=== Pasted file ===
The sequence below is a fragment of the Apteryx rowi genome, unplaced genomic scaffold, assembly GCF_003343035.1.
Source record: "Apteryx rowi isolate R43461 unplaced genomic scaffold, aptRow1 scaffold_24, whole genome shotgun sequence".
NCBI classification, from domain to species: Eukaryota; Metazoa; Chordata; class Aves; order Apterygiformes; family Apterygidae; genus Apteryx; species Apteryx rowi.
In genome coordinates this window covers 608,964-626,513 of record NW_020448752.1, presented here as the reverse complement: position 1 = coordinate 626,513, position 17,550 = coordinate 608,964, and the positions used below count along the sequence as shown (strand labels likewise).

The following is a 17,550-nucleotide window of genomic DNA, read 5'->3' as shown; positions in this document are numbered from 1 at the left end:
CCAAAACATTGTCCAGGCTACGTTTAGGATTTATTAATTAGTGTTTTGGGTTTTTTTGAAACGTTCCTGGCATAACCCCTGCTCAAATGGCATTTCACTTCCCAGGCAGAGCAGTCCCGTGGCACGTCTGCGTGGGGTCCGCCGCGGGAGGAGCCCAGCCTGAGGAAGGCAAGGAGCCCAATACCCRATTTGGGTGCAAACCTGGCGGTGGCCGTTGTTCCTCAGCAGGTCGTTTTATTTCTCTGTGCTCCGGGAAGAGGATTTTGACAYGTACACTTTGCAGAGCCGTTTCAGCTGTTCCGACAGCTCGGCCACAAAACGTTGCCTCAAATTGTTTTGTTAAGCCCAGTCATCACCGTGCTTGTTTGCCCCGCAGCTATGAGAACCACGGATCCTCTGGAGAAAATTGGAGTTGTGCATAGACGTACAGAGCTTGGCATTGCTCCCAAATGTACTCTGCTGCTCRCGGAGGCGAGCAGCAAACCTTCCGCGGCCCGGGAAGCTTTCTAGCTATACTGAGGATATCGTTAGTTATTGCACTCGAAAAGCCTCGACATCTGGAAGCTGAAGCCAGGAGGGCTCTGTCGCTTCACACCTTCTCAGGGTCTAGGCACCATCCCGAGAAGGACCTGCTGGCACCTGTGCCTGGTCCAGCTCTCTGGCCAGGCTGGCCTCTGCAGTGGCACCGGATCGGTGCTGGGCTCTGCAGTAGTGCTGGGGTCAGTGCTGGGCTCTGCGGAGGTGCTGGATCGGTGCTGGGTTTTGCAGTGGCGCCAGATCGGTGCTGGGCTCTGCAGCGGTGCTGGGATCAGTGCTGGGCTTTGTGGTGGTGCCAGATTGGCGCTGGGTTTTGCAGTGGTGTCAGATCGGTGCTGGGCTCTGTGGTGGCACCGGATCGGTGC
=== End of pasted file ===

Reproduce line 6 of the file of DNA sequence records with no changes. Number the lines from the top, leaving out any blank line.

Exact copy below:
CCAAAACATTGTCCAGGCTACGTTTAGGATTTATTAATTAGTGTTTTGGGTTTTTTTGAAACGTTCCTGGCATAACCCCTGCTCAAATGGCATTTCACTTCCCAGGCAGAGCAGTCCCGTGGCACGTCTGCGTGGGGTCCGCCGCGGGAGGAGCCCAGCCTGAGGAAGGCAAGGAGCCCAATACCCRATTTGGGTGCAAACCTGGCGGTGGCCGTTGTTCCTCAGCAGGTCGTTTTATTTCTCTGTGCTCCGGGAAGAGGATTTTGACAYGTACACTTTGCAGAGCCGTTTCAGCTGTTCCGACAGCTCGGCCACAAAACGTTGCCTCAAATTGTTTTGTTAAGCCCAGTCATCACCGTGCTTGTTTGCCCCGCAGCTATGAGAACCACGGATCCTCTGGAGAAAATTGGAGTTGTGCATAGACGTACAGAGCTTGGCATTGCTCCCAAATGTACTCTGCTGCTCRCGGAGGCGAGCAGCAAACCTTCCGCGGCCCGGGAAGCTTTCTAGCTATACTGAGGATATCGTTAGTTATTGCACTCGAAAAGCCTCGACATCTGGAAGCTGAAGCCAGGAGGGCTCTGTCGCTTCACACCTTCTCAGGGTCTAGGCACCATCCCGAGAAGGACCTGCTGGCACCTGTGCCTGGTCCAGCTCTCTGGCCAGGCTGGCCTCTGCAGTGGCACCGGATCGGTGCTGGGCTCTGCAGTAGTGCTGGGGTCAGTGCTGGGCTCTGCGGAGGTGCTGGATCGGTGCTGGGTTTTGCAGTGGCGCCAGATCGGTGCTGGGCTCTGCAGCGGTGCTGGGATCAGTGCTGGGCTTTGTGGTGGTGCCAGATTGGCGCTGGGTTTTGCAGTGGTGTCAGATCGGTGCTGGGCTCTGTGGTGGCACCGGATCGGTGC